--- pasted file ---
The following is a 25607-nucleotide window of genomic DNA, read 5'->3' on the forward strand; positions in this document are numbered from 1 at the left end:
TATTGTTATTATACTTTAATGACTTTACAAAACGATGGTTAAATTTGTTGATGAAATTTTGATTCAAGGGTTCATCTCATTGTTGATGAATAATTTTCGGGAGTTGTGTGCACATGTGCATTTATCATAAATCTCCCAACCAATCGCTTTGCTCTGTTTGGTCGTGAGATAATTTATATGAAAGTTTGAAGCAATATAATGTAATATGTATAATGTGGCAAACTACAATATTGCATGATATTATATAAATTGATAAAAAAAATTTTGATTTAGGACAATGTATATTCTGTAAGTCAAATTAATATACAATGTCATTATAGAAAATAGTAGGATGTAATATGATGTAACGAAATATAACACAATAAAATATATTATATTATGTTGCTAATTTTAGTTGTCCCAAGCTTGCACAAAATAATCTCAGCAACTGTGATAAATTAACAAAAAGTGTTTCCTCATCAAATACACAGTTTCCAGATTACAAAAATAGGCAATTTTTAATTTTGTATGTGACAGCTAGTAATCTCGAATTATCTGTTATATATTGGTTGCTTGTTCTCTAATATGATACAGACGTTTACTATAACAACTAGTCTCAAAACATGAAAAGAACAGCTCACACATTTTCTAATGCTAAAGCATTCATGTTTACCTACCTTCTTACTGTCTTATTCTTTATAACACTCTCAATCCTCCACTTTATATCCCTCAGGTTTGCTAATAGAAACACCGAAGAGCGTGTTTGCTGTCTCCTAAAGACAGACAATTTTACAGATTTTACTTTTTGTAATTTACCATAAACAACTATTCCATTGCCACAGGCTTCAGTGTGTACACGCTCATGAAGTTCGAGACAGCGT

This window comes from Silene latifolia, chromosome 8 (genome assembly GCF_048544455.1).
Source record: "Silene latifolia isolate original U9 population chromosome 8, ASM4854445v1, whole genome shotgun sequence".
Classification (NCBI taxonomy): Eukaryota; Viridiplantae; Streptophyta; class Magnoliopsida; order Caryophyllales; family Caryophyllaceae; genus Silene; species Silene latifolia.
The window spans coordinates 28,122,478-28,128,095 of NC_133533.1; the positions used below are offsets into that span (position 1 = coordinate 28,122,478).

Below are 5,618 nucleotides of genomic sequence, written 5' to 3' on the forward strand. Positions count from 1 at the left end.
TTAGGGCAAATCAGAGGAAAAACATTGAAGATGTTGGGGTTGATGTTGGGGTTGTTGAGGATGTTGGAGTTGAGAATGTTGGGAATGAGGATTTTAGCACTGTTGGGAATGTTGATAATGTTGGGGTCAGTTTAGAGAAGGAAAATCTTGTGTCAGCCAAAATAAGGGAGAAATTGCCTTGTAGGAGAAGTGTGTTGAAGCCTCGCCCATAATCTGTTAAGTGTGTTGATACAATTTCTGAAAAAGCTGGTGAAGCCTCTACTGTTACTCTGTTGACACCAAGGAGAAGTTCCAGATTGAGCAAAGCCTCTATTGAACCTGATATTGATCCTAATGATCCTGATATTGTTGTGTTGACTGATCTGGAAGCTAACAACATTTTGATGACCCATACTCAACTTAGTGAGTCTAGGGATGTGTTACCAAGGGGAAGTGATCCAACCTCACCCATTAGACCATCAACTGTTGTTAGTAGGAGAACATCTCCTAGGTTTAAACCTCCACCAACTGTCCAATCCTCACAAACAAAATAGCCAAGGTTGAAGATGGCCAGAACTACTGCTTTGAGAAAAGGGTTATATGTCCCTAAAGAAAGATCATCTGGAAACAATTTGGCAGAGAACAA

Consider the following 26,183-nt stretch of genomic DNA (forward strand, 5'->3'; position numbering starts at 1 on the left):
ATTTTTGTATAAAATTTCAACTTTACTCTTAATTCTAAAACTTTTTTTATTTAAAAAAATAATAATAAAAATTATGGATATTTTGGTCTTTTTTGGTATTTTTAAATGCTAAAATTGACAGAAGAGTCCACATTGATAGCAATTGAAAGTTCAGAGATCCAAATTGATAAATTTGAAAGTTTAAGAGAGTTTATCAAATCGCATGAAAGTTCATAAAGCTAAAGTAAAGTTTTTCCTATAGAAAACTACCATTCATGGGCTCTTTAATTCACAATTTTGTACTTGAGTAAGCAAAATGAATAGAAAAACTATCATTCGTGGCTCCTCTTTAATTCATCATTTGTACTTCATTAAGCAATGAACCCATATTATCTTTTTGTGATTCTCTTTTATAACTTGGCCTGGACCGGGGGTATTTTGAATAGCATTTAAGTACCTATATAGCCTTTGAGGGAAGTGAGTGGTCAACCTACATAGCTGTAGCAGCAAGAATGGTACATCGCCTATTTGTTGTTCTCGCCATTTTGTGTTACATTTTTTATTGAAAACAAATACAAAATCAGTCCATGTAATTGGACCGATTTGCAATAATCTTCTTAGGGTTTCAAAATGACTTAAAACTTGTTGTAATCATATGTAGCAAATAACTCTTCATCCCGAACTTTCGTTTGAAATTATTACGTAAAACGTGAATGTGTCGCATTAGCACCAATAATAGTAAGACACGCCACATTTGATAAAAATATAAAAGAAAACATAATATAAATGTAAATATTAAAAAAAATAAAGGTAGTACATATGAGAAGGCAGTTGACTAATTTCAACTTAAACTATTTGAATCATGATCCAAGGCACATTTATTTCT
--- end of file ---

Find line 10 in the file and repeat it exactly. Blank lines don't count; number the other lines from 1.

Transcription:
ATTTTTGTATAAAATTTCAACTTTACTCTTAATTCTAAAACTTTTTTTATTTAAAAAAATAATAATAAAAATTATGGATATTTTGGTCTTTTTTGGTATTTTTAAATGCTAAAATTGACAGAAGAGTCCACATTGATAGCAATTGAAAGTTCAGAGATCCAAATTGATAAATTTGAAAGTTTAAGAGAGTTTATCAAATCGCATGAAAGTTCATAAAGCTAAAGTAAAGTTTTTCCTATAGAAAACTACCATTCATGGGCTCTTTAATTCACAATTTTGTACTTGAGTAAGCAAAATGAATAGAAAAACTATCATTCGTGGCTCCTCTTTAATTCATCATTTGTACTTCATTAAGCAATGAACCCATATTATCTTTTTGTGATTCTCTTTTATAACTTGGCCTGGACCGGGGGTATTTTGAATAGCATTTAAGTACCTATATAGCCTTTGAGGGAAGTGAGTGGTCAACCTACATAGCTGTAGCAGCAAGAATGGTACATCGCCTATTTGTTGTTCTCGCCATTTTGTGTTACATTTTTTATTGAAAACAAATACAAAATCAGTCCATGTAATTGGACCGATTTGCAATAATCTTCTTAGGGTTTCAAAATGACTTAAAACTTGTTGTAATCATATGTAGCAAATAACTCTTCATCCCGAACTTTCGTTTGAAATTATTACGTAAAACGTGAATGTGTCGCATTAGCACCAATAATAGTAAGACACGCCACATTTGATAAAAATATAAAAGAAAACATAATATAAATGTAAATATTAAAAAAAATAAAGGTAGTACATATGAGAAGGCAGTTGACTAATTTCAACTTAAACTATTTGAATCATGATCCAAGGCACATTTATTTCT